In this work, the feasibility of using released GaAs/InGaAs/GaAs membranes as virtual substrates to thin films of InGaAs alloy is investigated as a function of the Indium content in the films. Growth of flat epitaxial films is demonstrated with critical thickness beyond typical values regarding growth on bulk substrates.  Optically active structures are also grown on these membranes with strong photoluminescence signal and clear red shift for an InAlGaAs/InGaAs/InAlGaAs quantum well. The red shift is ascribed to strain reduction in the quantum well due to the use of completely relaxed membrane as substrate. Our results demonstrate that such membranes constitute a virtual substrate allowing further heterostructure strain engineering not possible by other post-growth methods.

Authors:  Ailton Jose Garcia Junior,  Leonarde N. Rodrigues,  Saimon Filipe Covre da Silva,  Sergio L.  Morelhao,  Odilon D. D. Couto Jr.,  Fernando Iikawa  and  Christoph Deneke  

Journal: Nanoscale 11, 3748-3756 (2019)

As featured on the page of the IFGW

Conference right before 1st semester 2019

I will be at the EuroMBE 2019 in February taking the chance to see, what’s going on in the European (and International) community. The conference will be in the week before the 1st semester starts from February, 17th to 20th, 2019. 

I will also present our work over membrane overgrowth in a poster session on Monday.

CU there.


Why the State of São Paulo is good in science and why it is important

The is a very nice article in Nature  discussing, why the state of SP is so good in science. Indeed, the state alone is responsible for more than 50% of Brazilian science production and  the leading place in South America.

That this is of great importance for the country and the society is shown on the example of the Zika virus. As we have an excellent existing infra-structure, the scientist here were one of the leading groups figuring out, what was going on and how to fight it!

The foundation for this is laid by the excellent founding conditions – mainly FAPESP – and with this allows to run two of the best universities of South America (Unicamp and USP), which provide highly qualified people for industry, governmental research institutes like the CNPEM and independent research institutes in the private sector.

We should always remember that all solutions for our society problems are based on a good and rigorous  understanding enabled by organized and well founded academic research – independent if done in academic institutions or outside in the private sector.

Membrane based solar cell paper

The membrane based solar paper in APL is out in which I was happy to contribute a bit: “Pixelated GaSb solar cells on silicon by membrane bonding”

We demonstrate thin-film GaSb solar cells which are isolated from a GaSb substrate and transferred to a Si substrate. We epitaxially grow ∼3.3 μm thick GaSb P on N diode structures on a GaSb substrate. Upon patterning in 2D arrays of pixels, the GaSb films are released via epitaxial lift-off and they are transferred to Si substrates. Encapsulation of each pixel preserves the structural integrity of the GaSb film during lift-off. Using this technique, we consistently transfer ∼4 × 4 mm2 array of pixelated GaSb membranes to a Si substrate with a ∼ 80%–100% yield. The area of individual pixels ranges from ∼90 × 90 μm2 to ∼340 × 340 μm2. Further processing to fabricate photovoltaic devices is performed after the transfer. GaSb solar cells with lateral sizes of ∼340 × 340 μm2 under illumination exhibit efficiencies of ∼3%, which compares favorably with extracted values for large-area (i.e., 5 × 5 mm2) homoepitaxial GaSb solar cells on GaSb substrates.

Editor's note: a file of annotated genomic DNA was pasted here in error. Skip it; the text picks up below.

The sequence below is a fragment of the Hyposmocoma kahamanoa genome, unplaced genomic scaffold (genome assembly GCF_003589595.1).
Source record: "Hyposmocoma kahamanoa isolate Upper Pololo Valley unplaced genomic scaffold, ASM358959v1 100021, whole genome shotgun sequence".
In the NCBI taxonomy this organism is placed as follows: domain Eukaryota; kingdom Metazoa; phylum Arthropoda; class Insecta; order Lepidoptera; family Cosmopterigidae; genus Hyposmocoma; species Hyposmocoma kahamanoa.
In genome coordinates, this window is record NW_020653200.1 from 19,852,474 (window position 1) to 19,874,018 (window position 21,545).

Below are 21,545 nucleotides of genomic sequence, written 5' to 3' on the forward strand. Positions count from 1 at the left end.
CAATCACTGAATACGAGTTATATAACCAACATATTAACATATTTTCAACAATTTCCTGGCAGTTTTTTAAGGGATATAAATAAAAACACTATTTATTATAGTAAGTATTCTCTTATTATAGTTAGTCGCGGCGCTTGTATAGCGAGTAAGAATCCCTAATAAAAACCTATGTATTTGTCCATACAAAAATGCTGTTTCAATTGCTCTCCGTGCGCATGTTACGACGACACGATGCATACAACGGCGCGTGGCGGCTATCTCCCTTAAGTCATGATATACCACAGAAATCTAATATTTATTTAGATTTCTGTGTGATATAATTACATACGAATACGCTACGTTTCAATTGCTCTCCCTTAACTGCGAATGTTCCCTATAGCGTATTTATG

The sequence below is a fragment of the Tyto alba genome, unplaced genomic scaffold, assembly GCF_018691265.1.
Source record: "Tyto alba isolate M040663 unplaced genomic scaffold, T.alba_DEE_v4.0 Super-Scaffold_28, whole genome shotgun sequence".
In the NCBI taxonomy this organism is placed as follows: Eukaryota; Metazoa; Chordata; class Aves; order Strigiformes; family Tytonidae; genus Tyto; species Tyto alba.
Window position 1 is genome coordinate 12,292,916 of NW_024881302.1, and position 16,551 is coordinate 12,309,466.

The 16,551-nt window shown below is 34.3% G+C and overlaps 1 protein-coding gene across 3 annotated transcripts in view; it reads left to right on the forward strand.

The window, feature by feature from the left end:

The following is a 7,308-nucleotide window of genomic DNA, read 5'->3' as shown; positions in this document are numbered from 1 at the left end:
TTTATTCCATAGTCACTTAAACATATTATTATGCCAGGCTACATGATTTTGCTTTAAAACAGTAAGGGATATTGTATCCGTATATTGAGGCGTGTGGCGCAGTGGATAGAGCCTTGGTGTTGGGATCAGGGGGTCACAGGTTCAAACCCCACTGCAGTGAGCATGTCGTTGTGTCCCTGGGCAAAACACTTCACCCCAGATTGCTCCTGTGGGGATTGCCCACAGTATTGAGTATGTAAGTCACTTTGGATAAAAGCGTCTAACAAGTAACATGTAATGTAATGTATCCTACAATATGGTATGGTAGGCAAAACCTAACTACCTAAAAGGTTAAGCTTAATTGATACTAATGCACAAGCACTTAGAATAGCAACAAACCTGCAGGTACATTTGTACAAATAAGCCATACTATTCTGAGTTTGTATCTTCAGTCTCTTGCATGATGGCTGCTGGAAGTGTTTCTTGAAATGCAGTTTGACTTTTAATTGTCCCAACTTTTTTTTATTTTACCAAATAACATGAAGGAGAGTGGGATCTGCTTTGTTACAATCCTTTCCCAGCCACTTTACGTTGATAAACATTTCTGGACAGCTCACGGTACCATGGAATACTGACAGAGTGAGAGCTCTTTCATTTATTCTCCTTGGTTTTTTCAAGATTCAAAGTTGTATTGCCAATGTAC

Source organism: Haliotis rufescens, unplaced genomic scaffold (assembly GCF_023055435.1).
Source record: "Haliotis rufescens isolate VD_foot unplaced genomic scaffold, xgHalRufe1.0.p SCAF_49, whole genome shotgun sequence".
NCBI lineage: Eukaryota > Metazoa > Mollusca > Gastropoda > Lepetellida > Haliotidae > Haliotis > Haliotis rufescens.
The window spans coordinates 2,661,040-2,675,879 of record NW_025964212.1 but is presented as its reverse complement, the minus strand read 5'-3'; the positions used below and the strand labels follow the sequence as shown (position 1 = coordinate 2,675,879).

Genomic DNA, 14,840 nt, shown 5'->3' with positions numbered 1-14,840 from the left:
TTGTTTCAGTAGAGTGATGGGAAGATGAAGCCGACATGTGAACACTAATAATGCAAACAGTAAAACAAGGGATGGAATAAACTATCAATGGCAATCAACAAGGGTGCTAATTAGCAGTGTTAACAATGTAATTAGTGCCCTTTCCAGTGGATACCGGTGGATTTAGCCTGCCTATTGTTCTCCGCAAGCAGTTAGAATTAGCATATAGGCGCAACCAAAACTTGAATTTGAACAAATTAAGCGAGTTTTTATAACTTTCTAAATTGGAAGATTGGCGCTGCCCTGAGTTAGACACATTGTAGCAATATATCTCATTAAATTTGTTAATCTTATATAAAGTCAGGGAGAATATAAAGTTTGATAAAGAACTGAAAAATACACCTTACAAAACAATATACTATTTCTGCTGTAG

Authors: Vijay S. Mangu, Emma J. Renteria, Sadhvikas J. Addamane, Ahmad Mansoori, Adrian Armendáriz, Christoph F. Deneke, Sukarno O. Ferreira, Marziyeh Zamiri, Ganesh Balakrishnan, and Francesca Cavallo

Appl. Phys. Lett. 113, 123502 (2018);


Scientific publishing

A true comment from XKCD:

Your manuscript “Don’t Pay $25 to Access Any of the Articles in this Journal: A Review of Preprint Repositories and Author Willingness to Email PDF Copies for Free” has also been rejected, but nice try.

XKCD is published under Creative Commons Attribution-NonCommercial 2.5 License  at

Do grades really serve the propose we want?

I read these days an interesting German article, questioning the future of grades as we give them today. Basically, he repeats a critic that we already discussed in our course in the EA2. The main points are:

  • Grades are just a time snap of the moment. They do not tell you, what happened afterwards – like did the student study hard and overcome his deficits. The grade does not tell you, but last forever – something, we see every day when applying for “bolsas” and the referee points out a “bad” grade of the PostDoc candidate in his undergrad studies. By now, those grades do not tell anything about the ability of the candidate, because he had years of studying afterwards to fill the gaps – and most of the time did.
  • Grades given without the possibility and the feedback to improve are demotivating and hinder the learning process. They tell the person repeatingly, she/he is bad without the chance to attack the deficit or to improve at the area in question.  This leads to the flourishing of wrong learning, were we concentrate to get a good grade and not to dominate the content and concepts being taught – basically, we support surface learning against deep learning.
  • Grades are a general statement without telling you, what is good or bad in detail. Does a student with a low grade in a lab course, e.g.  not know how to write a report, but is great at the experiments or has he just learned the wrong part for the test, but would be able to do all the experiments and report them in a great way? Or – even worse – a student with a good grade did good in the reports and the test, but never carried out the experiment and is not able to do it as experiments been done in groups.


In a conclusion, the grade is very limited in their current form to fulfill the thing, we expect from them: monitoring the learning progress and act as feedback for student and teacher, if the teaching is good; telling the outside that a person managed to dominate the area of question as well as indicate the person for grants and “bolsas” inside the academic system. Which means, we have to converge to a better way to evaluate our teaching and learning.